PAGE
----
Stacking the Deck for Thriving Relationship

One thing that truly thriving couples do that sets them apart is this: they actively give attention to what is going well and what they want in relationship. Sounds simple. But, the Catch-22 is that most partners who get support with their relationship want to start by shining the spotlight on what isn’t going well and what they don’t want. Many therapists and coaches unwittingly collude, and together they feed a cycle of disconnection.

Read on for a quick and dirty explanation of why it’s so hard to resist fault-finding, and a few simple shifts to add juice to your relationship.

The Negativity Bias

Millions of years of evolutionary neurobiology have greased the rails for this feedback loop of relational dissatisfaction. Bummer. Turns out our nervous system is heavily organized around looking for threat. This makes sense, given that it’s more advantageous in terms of survival to quickly spot all the things that could kill us than to bask for too long in a cozy impression of safety.

This phenomenon is backed up by brain imaging studies that shows how our brains prioritize signals from the threat response system (eg. the Amygdala) over other parts of the brain involved in collaboration (the limbic system and neocortex). The term for this popularized by social science is “Negativity Bias”. Basically, if something triggers a fight/flight response in us, it jumps to the head of the line for our attention. For long-term partner relationships, what this boils down to is how it’s often easier to remember all the times our partner criticized or overlooked us than the times they gave us the contact or affection we want.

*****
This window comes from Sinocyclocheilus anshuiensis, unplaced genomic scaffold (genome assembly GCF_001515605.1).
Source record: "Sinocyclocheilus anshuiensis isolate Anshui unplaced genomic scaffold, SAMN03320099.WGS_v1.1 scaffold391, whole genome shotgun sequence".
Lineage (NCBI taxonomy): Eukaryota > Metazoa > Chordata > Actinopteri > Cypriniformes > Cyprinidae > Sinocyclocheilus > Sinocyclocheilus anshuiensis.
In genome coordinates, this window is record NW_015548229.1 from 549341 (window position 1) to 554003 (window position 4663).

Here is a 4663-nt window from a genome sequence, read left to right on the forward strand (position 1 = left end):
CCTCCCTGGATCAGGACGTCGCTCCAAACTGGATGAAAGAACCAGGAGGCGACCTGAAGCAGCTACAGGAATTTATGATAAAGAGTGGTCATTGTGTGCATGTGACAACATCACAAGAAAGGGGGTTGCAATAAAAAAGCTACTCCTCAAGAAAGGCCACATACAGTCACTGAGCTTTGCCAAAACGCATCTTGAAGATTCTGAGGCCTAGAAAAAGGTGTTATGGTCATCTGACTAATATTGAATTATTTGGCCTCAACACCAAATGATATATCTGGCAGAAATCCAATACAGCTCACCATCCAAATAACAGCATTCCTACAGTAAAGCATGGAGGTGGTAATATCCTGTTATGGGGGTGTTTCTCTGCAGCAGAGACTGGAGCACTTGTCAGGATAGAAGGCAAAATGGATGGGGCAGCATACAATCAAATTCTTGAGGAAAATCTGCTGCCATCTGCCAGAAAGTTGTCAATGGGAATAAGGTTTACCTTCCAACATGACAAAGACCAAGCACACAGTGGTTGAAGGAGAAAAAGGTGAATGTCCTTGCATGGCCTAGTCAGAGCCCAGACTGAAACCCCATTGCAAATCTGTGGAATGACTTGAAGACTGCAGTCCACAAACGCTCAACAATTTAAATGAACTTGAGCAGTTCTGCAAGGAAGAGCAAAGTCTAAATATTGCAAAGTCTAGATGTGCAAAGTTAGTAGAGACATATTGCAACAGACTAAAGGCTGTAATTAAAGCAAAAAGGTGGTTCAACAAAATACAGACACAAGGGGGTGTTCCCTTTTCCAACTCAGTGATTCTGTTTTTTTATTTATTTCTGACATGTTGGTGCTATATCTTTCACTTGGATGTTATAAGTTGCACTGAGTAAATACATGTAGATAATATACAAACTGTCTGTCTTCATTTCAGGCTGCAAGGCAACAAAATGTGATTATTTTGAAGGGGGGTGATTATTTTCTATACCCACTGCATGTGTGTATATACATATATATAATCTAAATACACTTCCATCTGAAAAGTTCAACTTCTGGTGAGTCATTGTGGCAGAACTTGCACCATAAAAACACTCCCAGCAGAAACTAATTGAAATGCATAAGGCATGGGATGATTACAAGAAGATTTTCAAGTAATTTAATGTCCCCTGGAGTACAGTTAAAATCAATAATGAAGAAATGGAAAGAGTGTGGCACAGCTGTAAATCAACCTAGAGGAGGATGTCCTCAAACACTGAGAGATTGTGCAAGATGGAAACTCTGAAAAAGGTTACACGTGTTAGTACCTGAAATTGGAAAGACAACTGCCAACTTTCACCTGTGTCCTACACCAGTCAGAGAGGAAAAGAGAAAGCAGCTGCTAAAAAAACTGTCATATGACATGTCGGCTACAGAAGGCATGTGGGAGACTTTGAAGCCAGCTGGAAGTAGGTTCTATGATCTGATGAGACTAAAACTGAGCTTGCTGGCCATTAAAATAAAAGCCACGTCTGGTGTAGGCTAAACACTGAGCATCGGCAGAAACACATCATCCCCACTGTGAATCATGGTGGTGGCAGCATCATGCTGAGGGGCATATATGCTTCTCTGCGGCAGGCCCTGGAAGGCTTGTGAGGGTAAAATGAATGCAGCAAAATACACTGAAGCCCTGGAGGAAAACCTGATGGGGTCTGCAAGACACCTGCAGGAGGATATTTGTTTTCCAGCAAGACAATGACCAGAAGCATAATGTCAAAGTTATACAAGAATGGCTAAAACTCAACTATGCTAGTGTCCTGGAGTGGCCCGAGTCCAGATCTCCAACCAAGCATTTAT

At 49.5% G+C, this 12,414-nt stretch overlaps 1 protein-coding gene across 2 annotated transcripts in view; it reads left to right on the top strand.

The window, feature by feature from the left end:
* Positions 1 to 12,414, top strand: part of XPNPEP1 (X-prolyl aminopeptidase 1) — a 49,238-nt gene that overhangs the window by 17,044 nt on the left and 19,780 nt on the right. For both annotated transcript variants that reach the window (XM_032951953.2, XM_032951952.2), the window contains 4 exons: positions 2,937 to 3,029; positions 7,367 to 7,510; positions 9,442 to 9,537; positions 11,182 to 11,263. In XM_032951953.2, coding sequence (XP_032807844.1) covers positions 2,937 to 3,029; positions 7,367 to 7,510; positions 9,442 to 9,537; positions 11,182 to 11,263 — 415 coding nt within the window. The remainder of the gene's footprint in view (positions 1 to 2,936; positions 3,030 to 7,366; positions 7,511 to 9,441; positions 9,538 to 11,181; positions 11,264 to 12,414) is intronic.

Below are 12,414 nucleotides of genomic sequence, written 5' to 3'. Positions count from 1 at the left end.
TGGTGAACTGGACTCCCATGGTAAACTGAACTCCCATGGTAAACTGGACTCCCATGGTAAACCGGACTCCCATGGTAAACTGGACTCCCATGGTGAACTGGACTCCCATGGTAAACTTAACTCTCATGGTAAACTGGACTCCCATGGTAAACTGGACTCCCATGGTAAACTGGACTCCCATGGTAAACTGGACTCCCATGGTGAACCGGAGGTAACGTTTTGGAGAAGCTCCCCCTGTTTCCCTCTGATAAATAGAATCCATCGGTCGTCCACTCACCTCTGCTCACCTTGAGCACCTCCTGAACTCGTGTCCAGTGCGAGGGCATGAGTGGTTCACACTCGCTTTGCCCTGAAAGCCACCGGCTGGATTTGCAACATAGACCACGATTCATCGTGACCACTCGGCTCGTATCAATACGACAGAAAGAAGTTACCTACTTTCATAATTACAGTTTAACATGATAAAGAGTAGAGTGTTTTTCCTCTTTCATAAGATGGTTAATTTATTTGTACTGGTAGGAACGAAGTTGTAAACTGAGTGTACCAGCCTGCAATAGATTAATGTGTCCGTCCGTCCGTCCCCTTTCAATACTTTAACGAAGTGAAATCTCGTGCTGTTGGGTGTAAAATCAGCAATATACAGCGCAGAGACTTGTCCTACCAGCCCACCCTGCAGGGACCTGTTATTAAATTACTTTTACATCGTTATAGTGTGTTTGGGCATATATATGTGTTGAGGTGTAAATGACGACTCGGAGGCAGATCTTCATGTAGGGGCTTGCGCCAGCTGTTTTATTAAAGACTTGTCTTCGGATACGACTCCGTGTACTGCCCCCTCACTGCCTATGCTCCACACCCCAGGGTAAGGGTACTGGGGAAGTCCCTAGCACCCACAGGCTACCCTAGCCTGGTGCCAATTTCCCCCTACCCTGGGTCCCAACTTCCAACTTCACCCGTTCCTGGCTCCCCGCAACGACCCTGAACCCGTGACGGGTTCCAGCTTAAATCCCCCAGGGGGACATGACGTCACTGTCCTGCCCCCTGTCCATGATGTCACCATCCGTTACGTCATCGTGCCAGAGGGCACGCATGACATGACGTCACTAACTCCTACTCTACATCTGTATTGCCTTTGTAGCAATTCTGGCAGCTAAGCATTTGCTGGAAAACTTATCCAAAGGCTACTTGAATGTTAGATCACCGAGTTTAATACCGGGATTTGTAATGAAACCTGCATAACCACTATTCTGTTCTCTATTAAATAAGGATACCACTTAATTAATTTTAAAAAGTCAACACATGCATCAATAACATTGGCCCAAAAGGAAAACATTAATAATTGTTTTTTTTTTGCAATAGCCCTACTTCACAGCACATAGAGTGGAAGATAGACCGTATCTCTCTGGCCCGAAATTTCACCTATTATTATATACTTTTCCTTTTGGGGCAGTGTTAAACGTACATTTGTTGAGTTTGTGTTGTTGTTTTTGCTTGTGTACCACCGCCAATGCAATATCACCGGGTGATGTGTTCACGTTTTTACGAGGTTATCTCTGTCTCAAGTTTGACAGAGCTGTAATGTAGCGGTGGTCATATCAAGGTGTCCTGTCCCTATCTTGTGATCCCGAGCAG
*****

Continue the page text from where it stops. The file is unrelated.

Research on the Negativity Bias began in the 1990’s, and has become increasingly sophisticated with advances in brain imaging through the 2000’s. It suggests that the ratio of how many positive interactions balance out one negative one is more than 5-to-1 (Cacioppo et al). For partners, this means that it takes five times as many feel-good encounters as “negative” ones just to come out even. Others put the ratio as high as 20-to-1!

We experience the negativity bias as something like a knot of feeling and belief. Because it is so well-established in our neurology, it feels absolutely right, true, justified, etc… Doing something different feels anywhere from mildly uncomfortable to completely crazy.

You know you’ve stepped into the negativity bias when your thoughts sound something like:

  • “if I say something positive right now, my partner will think I approve of the thing I’m campaigning to change about them.”
  • “if I say something positive right now, I’ll miss my shot to fix this relationship once-and-for-all.”
  • “He always criticizes me.” or “She never gets me.”
  • “it’s cheesy to say nice things about my partner or our relationship.”

Sure, with the negativity bias, the deck is stacked against happy relationship, but it is possible to reverse the odds with a few simple practices.


Couples who are thriving together tend to this balance of negative and positive impressions as a matter of course.

There are two obvious ways to balance the equation: repair the bad stuff quickly (before it moves from short-term memory into the long-term archives), and create more of the good stuff.

The good news is that there are ways to fudge the math on the negativity bias — make negative impressions count for less and make positive impressions count for more.

The even better news is that doing so actually creates its own feedback loop, essentially turning the Negativity Bias on its head, and creating a habit of connection and appreciation. The even better-er news is that the effect spreads outward from your relationship, and you might notices that other things in your life start to take on a new glow.

Read the Full Article for several hacks to up-level your relationship.

Photo by Timo Stern on Unsplash

Originally published at